Another advantage of the DDA is how easy it is to account for material dispersion as showed in the next section which deals with plasmon resonance. This is because each frequency component is dealt with separately, and therefore there is no risk of error propagation in time. Anisotropic scatterers are also easily accounted for as they only amount to the introduction of a dyadic tensor for the electric and/or magnetic polarizabilities. While the computation of optical forces in time domain has been done using FDTD for a 2D structure with a permeability equal to one (non-magnetic case) [22], we are not aware, at the present time, of a general FDTD treatment of optical forces in time domain for a 3D magneto-dielectric scatterer with material dispersion and losses.

Finally, let us mention that in the DDA one needs to solve linear systems of size 6*N* × 6*N* where *N* is the number of discretization subunits for the scatterers under study. Except for the smallest values of *N* these systems cannot be solved by direct matrix inversion, rather, one should use an efficient iterative scheme [26] with an appropriate initial estimate of the solution [16].

## 4. How many contributions to the time-dependant optical force?

Before considering the case of a discretized scatterer with material dispersion and losses in Sec. 5, to help us understand why we have introduced five force terms, in this section we take a closer look at the different contributions to the time-dependent optical force in the simpler case of a dipole scatterer in the presence of a time-harmonic incident plane wave. Consider a spherical scatterer with radius *a* (in the dipole approximation) illuminated by a time-harmonic plane wave with normalized amplitude [*E _{x}* =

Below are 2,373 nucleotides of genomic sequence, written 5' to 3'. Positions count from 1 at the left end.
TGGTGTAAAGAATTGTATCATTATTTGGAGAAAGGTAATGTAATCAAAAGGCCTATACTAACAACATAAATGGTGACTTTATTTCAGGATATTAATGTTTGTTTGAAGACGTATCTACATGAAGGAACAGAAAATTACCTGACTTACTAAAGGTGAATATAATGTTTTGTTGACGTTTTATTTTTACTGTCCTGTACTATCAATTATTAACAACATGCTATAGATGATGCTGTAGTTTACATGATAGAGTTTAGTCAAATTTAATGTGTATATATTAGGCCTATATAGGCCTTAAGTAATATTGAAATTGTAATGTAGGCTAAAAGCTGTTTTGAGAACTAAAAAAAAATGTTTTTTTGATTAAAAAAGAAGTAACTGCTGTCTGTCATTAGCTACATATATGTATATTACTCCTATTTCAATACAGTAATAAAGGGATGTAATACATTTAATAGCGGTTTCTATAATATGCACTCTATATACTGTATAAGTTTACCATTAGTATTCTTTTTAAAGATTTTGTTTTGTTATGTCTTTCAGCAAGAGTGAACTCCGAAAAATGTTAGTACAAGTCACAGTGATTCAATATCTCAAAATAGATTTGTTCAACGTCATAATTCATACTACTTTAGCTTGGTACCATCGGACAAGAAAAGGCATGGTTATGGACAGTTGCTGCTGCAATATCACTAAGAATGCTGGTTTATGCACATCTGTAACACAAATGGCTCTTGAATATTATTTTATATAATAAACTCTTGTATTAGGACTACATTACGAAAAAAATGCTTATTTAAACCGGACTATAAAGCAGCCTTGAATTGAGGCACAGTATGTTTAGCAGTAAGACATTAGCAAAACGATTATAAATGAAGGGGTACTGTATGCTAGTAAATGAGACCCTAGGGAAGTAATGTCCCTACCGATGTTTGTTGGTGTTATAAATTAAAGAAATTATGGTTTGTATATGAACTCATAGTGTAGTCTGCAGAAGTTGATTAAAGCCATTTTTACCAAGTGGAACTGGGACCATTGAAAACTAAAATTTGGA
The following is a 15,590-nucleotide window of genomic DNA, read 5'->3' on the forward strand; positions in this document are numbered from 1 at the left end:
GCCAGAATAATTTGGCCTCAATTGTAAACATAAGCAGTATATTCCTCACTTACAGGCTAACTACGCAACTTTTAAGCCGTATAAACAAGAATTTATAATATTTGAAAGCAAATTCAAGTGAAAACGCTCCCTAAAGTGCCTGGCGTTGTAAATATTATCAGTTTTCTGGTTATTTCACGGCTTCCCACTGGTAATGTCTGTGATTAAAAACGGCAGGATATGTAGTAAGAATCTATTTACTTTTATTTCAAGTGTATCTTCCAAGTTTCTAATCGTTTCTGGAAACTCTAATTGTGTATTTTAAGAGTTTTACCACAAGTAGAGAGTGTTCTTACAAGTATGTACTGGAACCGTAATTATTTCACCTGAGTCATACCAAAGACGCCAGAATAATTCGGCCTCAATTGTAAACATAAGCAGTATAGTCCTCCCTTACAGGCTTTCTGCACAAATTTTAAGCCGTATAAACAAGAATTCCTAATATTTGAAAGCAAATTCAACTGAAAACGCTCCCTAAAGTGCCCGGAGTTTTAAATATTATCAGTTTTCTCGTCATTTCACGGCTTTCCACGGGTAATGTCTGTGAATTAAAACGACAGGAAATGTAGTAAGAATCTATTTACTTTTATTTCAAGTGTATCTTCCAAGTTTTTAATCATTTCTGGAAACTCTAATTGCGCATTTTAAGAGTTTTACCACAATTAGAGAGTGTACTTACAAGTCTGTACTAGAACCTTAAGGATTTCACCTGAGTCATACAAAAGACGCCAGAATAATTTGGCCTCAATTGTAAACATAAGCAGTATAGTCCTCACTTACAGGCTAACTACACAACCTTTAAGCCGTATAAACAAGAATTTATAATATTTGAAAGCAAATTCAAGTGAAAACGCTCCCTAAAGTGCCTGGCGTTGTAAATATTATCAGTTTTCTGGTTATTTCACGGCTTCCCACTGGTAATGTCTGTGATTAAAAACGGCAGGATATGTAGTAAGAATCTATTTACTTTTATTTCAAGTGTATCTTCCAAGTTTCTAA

*H*= cos(

_{y}*kz*–

*ω*

*t*)]. For the sake of simplicity we assume that the sphere is homogeneous with real permittivity and permeability. We also neglect material dispersion. Taking into account the radiative reaction term necessary to satisfy the optical theorem [2, 31], we can write the five terms of the time-dependent force introduced previously as:

^{he}and ℱ

^{hm}but as seen in Eqs. (11)–(12) the spatial derivatives of the electromagnetic field introduce a term proportional to sin(2

*kz*– 2

*ω*

*t*) which vanishes on average (there is no gradient force with a plane wave illumination), and a term proportional to sin

^{2}(

*kz*–

*ω*

*t*) which gives the radiation pressure when the time average is performed. The three other terms [Eqs. (8)–(10)], on the other hand, are obtained by differentiation of the fields with respect to time and are not related to the concept of gradient force or radiation pressure of the time-harmonic regime. Notice that in Eq. (15) we have neglected terms in (

*ka*)

^{7}and (

*ka*)

^{10}. Therefore, the total force, in time domain, on a dipole illuminated by a time-harmonic plane wave is:

## 5. Time-dependant optical force on a discretized object

*5.1. Contributions to the force: single dipole* versus *discretized scatterer.*

As we discussed, the foundation of the DDA is the description of the various scattering processes at the level of a single dipole (subunit). However, most of the time the underlying structure of the scatterer as a collection of dipoles must be viewed as a convenient numerical description as opposed to a true representation of the internal geometry of the scatterer. Because of this, the self-term in Eq. (3) will lose its significance when a finite object is discretized into a large collection of dipoles. To illustrate this point, consider a spherical scatterer made of a double-negative medium for which the material responses are described by lossy Drude models [33]. In the frequency domain, the permittivity and permeability are given by: